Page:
I’ve posted a lot about Medicaid in the last few days. There’s so much more to our lives than battling to maintain these essential programs. But, Koan (and all disabled people) really do need advocates to step up and speak for them. This is going to be a long week for our family. Right now (on Monday), the outlook is pretty good. But, the voting deadline is Saturday. There will be lots of pressure and a lot of tweaks to the bill before this is over. So, it will be hard to hold on to the dissenting votes. Calls and letters will still be necessary all week. Please call/contact your state’s senators — again even if they oppose the bill — to voice your concerns. Below is a letter I submitted to the national chapter of the Arc about Koan’s Medicaid story. These letters are going to be printed and hand-delivered to the Senate today. Please stand with Koan this week and continue to put up the good fight!
Koan, my youngest son, has global developmental delays. He is ten years old and doesn’t walk, talk, or feed himself. No doctor or specialist has been able to tell us why these delays happened. We named him for the answerless riddles or parables that Zen monks meditate upon to reach enlightenment. We gave him this name before he was born and long before we knew he would face these types of challenges. It is, of course, a very fitting name. While it’s been a wild, wonderful adventure raising Koan, I do have some anxiety when I think about what his life will be like if the Cassidy-Graham Act would pass.
The supports Koan and our family have received from Medicaid have made life manageable and ensure that Koan is safe and healthy. In short, these systems have worked really well. But, I’m deeply troubled by the almost certain disruptions to these essential services in both the immediate future and in subsequent years if Cassidy-Graham is passed. Here are just a few of the services we rely upon that come from Medicaid and would be in jeopardy:
Medical care: Koan has a seizure disorder and Medicaid provides access to neurological specialists, treatments, and prescription medication. Also, because Koan is not mobile and non-verbal, he’s dually incontinent. We can’t run out to the store and buy diapers for a 10-year-old. This product does not exist in the consumer market. We need medical grade briefs to maintain a sanitary environment.
Community-based supports: We rely heavily upon local organizations, like the Arc, to provide respite services and other quality of life experiences for Koan. These experiences add richness and value to his life — they make it meaningful and a life worth living. It’s been my experience that this is every parent’s most profound wish for their child — to live a happy, healthy, independent life. Organizations like the Arc make this possible for people like Koan. The respite services also make it feasible for my spouse and I work outside our home and maintain full-time employment. I understand why someone without a disabled person in their life might view community-based services as “nice to have” but not a “need to have” service. However, after living with a disabled person for ten years, I can emphatically attest that these supports are absolutely essential.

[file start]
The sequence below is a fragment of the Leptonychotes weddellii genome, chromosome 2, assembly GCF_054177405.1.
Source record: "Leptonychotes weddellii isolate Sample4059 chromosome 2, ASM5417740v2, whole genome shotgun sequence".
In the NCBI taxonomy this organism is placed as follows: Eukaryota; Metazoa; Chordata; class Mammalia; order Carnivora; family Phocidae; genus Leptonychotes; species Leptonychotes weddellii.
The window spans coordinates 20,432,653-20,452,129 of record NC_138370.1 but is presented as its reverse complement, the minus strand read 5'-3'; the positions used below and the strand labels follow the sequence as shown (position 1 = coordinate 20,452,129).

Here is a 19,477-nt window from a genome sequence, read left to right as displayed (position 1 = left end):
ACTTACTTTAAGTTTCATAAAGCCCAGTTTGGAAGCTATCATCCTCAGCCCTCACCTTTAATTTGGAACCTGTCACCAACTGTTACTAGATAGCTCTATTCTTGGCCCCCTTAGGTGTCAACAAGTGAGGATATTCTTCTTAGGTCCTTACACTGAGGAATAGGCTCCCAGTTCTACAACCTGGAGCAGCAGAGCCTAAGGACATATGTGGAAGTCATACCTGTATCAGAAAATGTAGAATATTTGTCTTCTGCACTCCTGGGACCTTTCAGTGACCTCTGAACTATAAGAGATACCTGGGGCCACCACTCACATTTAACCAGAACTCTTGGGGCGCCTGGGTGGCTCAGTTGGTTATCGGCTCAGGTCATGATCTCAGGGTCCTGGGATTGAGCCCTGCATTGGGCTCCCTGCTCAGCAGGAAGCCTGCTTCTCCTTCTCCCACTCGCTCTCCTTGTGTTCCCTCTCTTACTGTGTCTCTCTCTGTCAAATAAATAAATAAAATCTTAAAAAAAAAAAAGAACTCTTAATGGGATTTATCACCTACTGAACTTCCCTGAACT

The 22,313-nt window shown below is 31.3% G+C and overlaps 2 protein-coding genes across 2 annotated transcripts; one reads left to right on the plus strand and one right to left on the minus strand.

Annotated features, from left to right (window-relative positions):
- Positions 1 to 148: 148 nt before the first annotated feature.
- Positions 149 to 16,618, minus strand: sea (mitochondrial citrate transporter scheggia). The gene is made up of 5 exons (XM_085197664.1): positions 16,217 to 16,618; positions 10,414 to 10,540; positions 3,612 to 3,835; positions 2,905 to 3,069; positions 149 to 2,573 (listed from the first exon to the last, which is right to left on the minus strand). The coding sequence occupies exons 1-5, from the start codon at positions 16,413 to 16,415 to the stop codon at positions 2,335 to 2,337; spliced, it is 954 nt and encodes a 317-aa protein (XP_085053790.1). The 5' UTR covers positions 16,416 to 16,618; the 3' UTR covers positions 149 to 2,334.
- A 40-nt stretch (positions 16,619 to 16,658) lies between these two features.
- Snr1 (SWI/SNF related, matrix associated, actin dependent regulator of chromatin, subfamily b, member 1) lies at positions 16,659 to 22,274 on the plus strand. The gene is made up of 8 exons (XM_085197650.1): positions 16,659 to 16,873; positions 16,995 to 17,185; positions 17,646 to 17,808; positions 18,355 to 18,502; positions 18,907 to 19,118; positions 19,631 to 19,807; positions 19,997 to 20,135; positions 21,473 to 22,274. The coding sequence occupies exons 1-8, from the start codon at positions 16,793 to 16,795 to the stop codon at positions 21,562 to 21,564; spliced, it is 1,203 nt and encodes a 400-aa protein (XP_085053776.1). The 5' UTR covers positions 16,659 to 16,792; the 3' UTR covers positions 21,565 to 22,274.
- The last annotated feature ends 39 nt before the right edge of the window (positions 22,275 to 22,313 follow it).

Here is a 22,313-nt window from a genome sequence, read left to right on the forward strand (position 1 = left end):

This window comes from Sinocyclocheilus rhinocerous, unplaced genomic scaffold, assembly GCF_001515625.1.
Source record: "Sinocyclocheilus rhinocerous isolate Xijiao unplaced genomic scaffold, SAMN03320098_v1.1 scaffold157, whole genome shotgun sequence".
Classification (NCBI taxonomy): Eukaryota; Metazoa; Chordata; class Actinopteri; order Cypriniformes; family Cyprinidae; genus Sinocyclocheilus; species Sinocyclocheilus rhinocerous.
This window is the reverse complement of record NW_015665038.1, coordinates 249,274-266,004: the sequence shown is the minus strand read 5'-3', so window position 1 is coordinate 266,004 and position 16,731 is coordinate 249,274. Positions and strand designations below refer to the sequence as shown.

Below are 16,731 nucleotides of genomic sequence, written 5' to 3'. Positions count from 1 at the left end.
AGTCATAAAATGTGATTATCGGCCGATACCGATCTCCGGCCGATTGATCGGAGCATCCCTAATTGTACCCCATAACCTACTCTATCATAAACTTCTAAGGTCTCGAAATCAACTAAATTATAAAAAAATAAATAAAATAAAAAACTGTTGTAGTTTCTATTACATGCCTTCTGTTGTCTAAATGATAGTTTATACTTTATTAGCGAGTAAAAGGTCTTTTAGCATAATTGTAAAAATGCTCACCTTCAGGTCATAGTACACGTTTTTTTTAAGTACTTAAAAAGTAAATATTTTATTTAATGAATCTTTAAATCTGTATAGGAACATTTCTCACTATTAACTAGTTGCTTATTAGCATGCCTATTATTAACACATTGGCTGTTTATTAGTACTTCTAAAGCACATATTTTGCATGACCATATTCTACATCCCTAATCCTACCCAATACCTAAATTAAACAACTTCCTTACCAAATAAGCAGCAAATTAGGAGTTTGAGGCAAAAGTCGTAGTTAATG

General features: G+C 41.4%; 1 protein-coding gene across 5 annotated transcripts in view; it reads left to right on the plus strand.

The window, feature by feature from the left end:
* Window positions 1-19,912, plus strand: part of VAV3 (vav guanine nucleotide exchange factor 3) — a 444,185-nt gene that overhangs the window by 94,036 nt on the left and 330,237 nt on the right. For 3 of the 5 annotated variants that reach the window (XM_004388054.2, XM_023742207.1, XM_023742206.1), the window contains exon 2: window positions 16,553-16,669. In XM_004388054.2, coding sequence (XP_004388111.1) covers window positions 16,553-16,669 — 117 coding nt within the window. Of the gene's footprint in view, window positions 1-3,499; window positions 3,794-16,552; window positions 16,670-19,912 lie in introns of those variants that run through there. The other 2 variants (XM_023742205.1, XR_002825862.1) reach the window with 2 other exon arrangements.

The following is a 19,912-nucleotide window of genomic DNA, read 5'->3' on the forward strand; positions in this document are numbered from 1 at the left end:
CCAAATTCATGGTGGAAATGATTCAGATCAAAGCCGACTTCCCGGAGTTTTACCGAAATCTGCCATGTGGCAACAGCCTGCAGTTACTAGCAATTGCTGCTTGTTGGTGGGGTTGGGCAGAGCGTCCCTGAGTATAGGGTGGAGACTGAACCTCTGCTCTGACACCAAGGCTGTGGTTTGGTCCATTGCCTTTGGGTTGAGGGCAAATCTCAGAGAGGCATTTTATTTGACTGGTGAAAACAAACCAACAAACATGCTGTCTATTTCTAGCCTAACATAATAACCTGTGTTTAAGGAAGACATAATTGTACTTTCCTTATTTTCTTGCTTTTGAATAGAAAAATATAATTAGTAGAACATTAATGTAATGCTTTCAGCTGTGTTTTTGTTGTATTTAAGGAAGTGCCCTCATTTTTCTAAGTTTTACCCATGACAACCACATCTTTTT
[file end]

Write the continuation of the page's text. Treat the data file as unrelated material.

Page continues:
Mobility supports: Koan does not walk now. But, he might someday. We have a Convaid wheelchair we use to move him about. We also have a walker to practice guided walking. He needs AFOs (custom, form-fitting plastic leg braces) to help him support his weight when he stands. The AFOs need to be adjusted every few months and replaced annually because he’s a growing boy. All of these were appliances were funded by Medicaid dollars.
Therapy: As I said earlier, we want Koan to be happy, healthy, and as independent as possible. A person with his disabilities will need a lot of intensive, guided instruction and practice to make this happen. So, we have him enrolled in physical therapy (to support mobility), occupational therapy (to assist with feeding and other manual tasks), and speech therapy (to enhance communication). He receives all of these services at school and privately. Cassidy-Graham would slash funding that schools for Medicaid and the severe reduction in overall Medicaid funding would endanger access to these crucial private therapy services as well.
Deep, overall cuts to Medicaid spending, block grants to states that provide less money and inadequate grow of monies over time, and per capita lifetime spending caps will put all of the essential services I listed above in immediate and long-term jeopardy. Plain and simple: this is a bad piece of legislation. To quote Gandhi, “A nation’s greatness is measured by how it treats its weakest members.” Please do not support this bill.